Artabasdos


Artabasdos

Infobox Monarch
name =Artavasdos
polytonic|Ἀρτάυασδος
title =Emperor of the Byzantine Empire
reign =June, 741 – November, 743
full name =Արտավազդ, Artavazd
predecessor =Constantine V
successor =Constantine V
queen =Anna
offspring =Nicephorus, Nicetas
dynasty =Isaurian dynasty
date of birth =Unknown
date of death =743|

Artavasdos, latinized as Artabasdos or Artabasdus ( _el. polytonic|Ἀρταύασδος or polytonic|Ἀρτάβασδος, from Armenian: Արտավազդ, "Artavazd", "Ardavazt"), was Byzantine Emperor from June 741 or 742 until November 743. His reign constitutes a usurpation against Constantine V, who had retained control of several themes in Asia Minor.

Rise tom power

The Armenian Artabasdus was appointed governor ("stratēgos" of the Armeniac theme by Emperor Anastasius II in c. 713. After Anastasius' fall, Artabasdus made an agreement with his colleague Leo, the governor of the Anatolic theme, to overthrow the new Emperor Theodosius III. This agreement was sealed with the engagement of Leo's daughter Anna to Artabasdos, and the marriage took place after Leo III ascended the throne in March 717.

Artabasdos was awarded the rank of "kouropalates" ("master of the palace") and became commander (count, "komēs") of the Opsikion theme, while retaining control of his original command. In June 741 or 742, after the accession of Leo's son Constantine V on the throne, Artabasdus resolved to seize the throne and attacked his brother-in-law while the latter was traversing Asia Minor to fight the Arabs on the eastern frontier. While Constantine fled to Amorion, Artabasdus seized Constantinople amid popular support and was crowned emperor.

Reign and downfall

Artabasdos abandoned his predecessor's religious policy of Iconoclasm and restored Orthodoxy with some support, including that of Pope Zacharias. Soon after his accession, Artabasdus crowned his wife Anna as Augusta and his eldest son Nicephorus as co-emeperor, while putting his younger son Nicetas in charge of the Armeniac theme. But while Artabasdus could rely also on the support of the themes of Thrace and Opsikion, Constantine secured for himself the support of the Anatolic and Thracesian themes.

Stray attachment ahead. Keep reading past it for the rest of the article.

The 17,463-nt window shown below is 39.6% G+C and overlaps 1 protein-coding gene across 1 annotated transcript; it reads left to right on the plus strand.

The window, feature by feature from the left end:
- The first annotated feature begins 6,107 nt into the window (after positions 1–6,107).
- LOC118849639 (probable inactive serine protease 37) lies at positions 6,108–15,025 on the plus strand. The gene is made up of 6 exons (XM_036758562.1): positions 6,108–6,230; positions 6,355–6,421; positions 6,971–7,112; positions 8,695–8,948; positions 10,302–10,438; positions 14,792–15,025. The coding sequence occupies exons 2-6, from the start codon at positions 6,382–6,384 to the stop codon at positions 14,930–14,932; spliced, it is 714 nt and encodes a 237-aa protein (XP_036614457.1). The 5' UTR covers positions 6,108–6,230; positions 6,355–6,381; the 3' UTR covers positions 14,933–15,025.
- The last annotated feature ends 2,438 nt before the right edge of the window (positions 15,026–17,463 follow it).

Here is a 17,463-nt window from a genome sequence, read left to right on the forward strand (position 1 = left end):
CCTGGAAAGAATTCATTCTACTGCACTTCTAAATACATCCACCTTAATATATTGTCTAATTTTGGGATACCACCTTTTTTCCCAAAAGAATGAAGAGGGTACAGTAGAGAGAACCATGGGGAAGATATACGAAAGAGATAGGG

The inevitable clash came in May 743, when Artabasdus led the offensive against Constantine but was defeated. Later the same year Constantine defeated Nicetas, and on November 2, 743 Artabasdus' reign came to an end as Constantine V entered Constantinople and apprehended his rival. Artabasdus and his sons were publicly blinded and relegated to the monastery of Chora on the outskirts of Constantinople. The date of his death is unknown.

Theophanes the Confessor reports that, thirty years after the suppression of the rebellion, still incensed presumably at Anna's support of the ambitions of her husband and sons, Constantine V forced his sister to proceed to the monastery of Chora, where Artabasdus was buried, dig up his bones, place them in her cloak (pallium), and throw them into the so-called tombs of Pelagius, charnel pits, among the bodies of executed criminals.

Family

By his wife Anna, the daughter of Emperor Leo III, Artabasdos had nine children, including:
* Nicephorus, who was co-emperor from 742 to 743.
* Nicetas, who was "stratēgos" of the Armeniac theme from 742 to 743.

Sources

*


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